The primary focus of care for patients with epilepsy is the prevention of further seizures, which may, after all, lead to additional morbidity or even mortality (29). The goal of treatment should be the maintenance of a normal lifestyle, preferably free of seizures and with minimal side-effects of the medication. Up to 70% of people with epilepsy could become seizure free with AED treatment.
In 25-30% of people with epilepsy the seizures cannot be controlled with drugs. Epilepsy surgery is a safe and effective alternative treatment in selected cases. Investment in epilepsy surgery centres, even in the poorest regions, could greatly reduce the economic and human burden of epilepsy. There is a marked treatment gap with respect to epilepsy surgery, however, even in industrialized countries.
Attention to the psychosocial, cognitive, educational and vocational aspects is an important part of comprehensive epilepsy care (30). Epilepsy imposes an economic burden both on the affected individual and on society, e.g. the disorder commonly affects young people in the most productive years of their lives, often leading to avoidable unemployment.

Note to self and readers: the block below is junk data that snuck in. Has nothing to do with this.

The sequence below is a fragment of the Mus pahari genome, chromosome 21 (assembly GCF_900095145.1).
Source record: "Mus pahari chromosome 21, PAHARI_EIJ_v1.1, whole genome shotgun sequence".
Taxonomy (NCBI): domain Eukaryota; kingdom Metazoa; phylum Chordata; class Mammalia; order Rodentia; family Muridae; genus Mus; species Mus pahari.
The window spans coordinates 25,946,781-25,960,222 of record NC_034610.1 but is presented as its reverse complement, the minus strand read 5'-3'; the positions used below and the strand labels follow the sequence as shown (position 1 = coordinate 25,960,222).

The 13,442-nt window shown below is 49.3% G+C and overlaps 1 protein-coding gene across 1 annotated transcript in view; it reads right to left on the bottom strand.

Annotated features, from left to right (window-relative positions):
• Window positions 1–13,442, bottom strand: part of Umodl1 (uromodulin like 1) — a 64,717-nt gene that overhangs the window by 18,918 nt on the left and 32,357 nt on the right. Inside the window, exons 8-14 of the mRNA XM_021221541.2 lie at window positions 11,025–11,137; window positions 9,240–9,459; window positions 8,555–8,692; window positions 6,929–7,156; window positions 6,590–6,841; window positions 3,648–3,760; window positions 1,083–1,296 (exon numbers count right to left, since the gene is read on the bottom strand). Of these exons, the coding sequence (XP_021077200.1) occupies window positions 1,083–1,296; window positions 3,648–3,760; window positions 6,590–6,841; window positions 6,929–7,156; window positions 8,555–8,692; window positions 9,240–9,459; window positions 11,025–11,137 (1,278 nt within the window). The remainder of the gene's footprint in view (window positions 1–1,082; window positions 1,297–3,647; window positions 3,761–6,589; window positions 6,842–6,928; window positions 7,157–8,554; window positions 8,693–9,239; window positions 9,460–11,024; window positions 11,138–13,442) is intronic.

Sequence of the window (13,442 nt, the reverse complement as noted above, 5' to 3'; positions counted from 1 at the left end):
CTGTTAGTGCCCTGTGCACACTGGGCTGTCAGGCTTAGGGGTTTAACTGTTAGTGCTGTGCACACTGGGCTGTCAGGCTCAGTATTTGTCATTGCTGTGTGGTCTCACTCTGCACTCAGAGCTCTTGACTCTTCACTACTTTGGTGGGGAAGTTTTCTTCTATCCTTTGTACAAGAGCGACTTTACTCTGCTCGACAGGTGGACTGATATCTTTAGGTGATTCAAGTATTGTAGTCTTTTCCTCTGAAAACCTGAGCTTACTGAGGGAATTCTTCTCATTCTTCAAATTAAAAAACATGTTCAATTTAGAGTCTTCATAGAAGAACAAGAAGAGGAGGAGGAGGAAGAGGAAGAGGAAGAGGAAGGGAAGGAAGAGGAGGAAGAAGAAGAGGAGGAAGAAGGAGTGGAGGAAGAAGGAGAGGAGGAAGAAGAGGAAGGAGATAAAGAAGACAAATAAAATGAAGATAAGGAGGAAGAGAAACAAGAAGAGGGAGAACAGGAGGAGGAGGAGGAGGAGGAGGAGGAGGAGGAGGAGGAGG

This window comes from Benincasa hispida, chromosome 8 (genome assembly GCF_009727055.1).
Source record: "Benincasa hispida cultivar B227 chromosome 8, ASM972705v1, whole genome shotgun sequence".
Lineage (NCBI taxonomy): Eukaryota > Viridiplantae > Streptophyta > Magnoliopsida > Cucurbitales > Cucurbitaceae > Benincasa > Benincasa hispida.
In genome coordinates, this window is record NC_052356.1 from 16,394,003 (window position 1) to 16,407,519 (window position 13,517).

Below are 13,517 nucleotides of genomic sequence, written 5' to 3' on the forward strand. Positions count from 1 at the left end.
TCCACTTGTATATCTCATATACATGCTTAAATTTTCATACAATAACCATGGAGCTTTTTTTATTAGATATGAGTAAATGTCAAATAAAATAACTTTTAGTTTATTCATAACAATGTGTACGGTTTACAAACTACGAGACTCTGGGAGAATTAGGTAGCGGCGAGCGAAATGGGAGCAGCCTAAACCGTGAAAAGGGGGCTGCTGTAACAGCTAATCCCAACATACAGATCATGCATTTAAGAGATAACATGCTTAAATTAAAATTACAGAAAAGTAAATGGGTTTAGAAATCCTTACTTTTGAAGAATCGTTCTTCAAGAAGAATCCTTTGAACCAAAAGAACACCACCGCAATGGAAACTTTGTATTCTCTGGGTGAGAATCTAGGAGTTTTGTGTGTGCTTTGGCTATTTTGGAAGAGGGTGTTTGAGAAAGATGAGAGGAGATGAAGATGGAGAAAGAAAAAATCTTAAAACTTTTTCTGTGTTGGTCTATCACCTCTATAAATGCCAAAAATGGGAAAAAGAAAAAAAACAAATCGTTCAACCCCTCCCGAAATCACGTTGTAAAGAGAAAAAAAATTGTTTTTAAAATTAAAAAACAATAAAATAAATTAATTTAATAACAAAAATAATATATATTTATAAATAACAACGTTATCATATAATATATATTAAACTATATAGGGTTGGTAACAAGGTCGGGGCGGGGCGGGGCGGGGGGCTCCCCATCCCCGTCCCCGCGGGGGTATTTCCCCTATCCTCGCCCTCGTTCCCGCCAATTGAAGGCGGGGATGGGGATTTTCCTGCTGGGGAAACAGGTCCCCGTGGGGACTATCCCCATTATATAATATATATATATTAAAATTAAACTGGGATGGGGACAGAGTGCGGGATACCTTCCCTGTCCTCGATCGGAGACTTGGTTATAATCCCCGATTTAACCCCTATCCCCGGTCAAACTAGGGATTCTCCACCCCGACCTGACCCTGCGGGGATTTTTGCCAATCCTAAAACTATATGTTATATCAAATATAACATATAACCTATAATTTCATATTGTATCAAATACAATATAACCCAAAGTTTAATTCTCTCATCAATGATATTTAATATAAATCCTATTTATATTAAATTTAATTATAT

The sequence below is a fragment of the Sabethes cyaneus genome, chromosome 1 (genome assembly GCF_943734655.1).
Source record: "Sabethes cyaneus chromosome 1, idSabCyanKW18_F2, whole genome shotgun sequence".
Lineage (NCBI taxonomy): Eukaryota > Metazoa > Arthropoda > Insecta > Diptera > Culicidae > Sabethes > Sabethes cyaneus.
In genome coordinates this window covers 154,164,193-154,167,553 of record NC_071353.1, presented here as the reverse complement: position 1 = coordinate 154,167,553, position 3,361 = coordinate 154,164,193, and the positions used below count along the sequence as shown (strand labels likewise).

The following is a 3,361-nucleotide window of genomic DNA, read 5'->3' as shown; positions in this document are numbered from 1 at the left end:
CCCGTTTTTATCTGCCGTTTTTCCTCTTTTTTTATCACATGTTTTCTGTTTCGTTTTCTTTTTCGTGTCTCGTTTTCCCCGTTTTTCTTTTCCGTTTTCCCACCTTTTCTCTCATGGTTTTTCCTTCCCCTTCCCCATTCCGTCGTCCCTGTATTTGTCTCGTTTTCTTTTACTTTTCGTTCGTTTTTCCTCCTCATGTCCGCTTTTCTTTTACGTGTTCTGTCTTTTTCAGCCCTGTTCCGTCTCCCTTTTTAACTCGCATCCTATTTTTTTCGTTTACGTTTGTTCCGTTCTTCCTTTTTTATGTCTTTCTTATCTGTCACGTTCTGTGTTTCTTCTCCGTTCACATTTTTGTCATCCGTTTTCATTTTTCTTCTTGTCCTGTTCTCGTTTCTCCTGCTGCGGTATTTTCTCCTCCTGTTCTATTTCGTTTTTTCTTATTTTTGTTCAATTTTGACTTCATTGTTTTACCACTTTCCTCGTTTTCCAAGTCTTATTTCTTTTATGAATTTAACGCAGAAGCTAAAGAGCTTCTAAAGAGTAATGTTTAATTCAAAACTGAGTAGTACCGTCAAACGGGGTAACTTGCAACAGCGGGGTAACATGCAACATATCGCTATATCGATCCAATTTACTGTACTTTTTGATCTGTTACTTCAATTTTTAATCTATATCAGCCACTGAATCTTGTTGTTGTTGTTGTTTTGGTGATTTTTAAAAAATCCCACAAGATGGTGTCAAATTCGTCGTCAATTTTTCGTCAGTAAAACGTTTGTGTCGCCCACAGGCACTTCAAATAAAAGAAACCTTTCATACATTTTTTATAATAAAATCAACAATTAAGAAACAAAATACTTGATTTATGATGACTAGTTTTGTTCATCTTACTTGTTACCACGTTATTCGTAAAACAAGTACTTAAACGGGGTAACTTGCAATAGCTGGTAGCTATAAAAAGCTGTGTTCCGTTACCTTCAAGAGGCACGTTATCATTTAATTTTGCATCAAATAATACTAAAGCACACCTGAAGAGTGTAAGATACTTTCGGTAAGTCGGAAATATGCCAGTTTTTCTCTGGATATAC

Over the past years, it has become increasingly obvious that severe epilepsy-related difficulties can be seen in people who have become seizure free as well as in those with difficult-to-treat epilepsies. The outcome of rehabilitation programmes would be a better quality of life, improved general social functioning and better functioning in, for instance, performance at work and improved social contacts (31).
In 1990, WHO identified that the average cost of medication (phenobarbitone) could be as low as US$ 5 per person per year (32). From an economic point of view also, therefore, it is an urgent public health challenge to make effective epilepsy care available to all who need it, regardless of national and economic boundaries.
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